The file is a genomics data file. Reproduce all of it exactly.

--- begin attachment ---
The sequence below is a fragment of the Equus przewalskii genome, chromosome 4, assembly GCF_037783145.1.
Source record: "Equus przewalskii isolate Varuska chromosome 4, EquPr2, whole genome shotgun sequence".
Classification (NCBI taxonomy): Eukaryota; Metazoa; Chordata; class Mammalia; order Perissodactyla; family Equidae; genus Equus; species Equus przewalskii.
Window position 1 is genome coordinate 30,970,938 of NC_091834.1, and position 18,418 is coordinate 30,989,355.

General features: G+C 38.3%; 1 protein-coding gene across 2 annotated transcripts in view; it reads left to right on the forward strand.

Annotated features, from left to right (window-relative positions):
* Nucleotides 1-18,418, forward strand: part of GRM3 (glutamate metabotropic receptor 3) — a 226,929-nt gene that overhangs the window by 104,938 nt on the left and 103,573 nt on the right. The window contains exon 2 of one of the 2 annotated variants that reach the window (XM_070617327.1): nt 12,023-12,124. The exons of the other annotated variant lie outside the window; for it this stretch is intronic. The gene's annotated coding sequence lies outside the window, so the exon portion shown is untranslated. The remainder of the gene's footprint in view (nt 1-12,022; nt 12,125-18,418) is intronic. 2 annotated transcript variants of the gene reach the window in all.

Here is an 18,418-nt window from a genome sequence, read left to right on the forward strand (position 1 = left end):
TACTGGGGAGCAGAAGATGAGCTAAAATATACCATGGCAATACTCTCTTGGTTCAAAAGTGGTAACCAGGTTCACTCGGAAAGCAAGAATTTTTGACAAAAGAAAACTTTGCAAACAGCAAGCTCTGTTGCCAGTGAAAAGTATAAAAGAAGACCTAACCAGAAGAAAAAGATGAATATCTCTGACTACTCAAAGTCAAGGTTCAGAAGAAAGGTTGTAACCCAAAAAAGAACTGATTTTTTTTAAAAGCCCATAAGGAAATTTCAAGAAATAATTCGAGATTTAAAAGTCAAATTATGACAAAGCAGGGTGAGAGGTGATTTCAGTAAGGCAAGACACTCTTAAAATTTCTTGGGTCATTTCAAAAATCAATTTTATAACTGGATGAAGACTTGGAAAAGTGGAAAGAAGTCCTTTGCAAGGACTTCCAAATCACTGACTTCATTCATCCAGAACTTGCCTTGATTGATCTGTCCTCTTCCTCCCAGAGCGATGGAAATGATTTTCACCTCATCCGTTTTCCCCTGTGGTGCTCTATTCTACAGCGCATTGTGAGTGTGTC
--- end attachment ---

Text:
The sequence below is a fragment of the Equus przewalskii genome, chromosome 4, assembly GCF_037783145.1.
Source record: "Equus przewalskii isolate Varuska chromosome 4, EquPr2, whole genome shotgun sequence".
Classification (NCBI taxonomy): Eukaryota; Metazoa; Chordata; class Mammalia; order Perissodactyla; family Equidae; genus Equus; species Equus przewalskii.
Window position 1 is genome coordinate 30,970,938 of NC_091834.1, and position 18,418 is coordinate 30,989,355.

General features: G+C 38.3%; 1 protein-coding gene across 2 annotated transcripts in view; it reads left to right on the forward strand.

Annotated features, from left to right (window-relative positions):
* Nucleotides 1-18,418, forward strand: part of GRM3 (glutamate metabotropic receptor 3) — a 226,929-nt gene that overhangs the window by 104,938 nt on the left and 103,573 nt on the right. The window contains exon 2 of one of the 2 annotated variants that reach the window (XM_070617327.1): nt 12,023-12,124. The exons of the other annotated variant lie outside the window; for it this stretch is intronic. The gene's annotated coding sequence lies outside the window, so the exon portion shown is untranslated. The remainder of the gene's footprint in view (nt 1-12,022; nt 12,125-18,418) is intronic. 2 annotated transcript variants of the gene reach the window in all.

Here is an 18,418-nt window from a genome sequence, read left to right on the forward strand (position 1 = left end):
TACTGGGGAGCAGAAGATGAGCTAAAATATACCATGGCAATACTCTCTTGGTTCAAAAGTGGTAACCAGGTTCACTCGGAAAGCAAGAATTTTTGACAAAAGAAAACTTTGCAAACAGCAAGCTCTGTTGCCAGTGAAAAGTATAAAAGAAGACCTAACCAGAAGAAAAAGATGAATATCTCTGACTACTCAAAGTCAAGGTTCAGAAGAAAGGTTGTAACCCAAAAAAGAACTGATTTTTTTTAAAAGCCCATAAGGAAATTTCAAGAAATAATTCGAGATTTAAAAGTCAAATTATGACAAAGCAGGGTGAGAGGTGATTTCAGTAAGGCAAGACACTCTTAAAATTTCTTGGGTCATTTCAAAAATCAATTTTATAACTGGATGAAGACTTGGAAAAGTGGAAAGAAGTCCTTTGCAAGGACTTCCAAATCACTGACTTCATTCATCCAGAACTTGCCTTGATTGATCTGTCCTCTTCCTCCCAGAGCGATGGAAATGATTTTCACCTCATCCGTTTTCCCCTGTGGTGCTCTATTCTACAGCGCATTGTGAGTGTGTC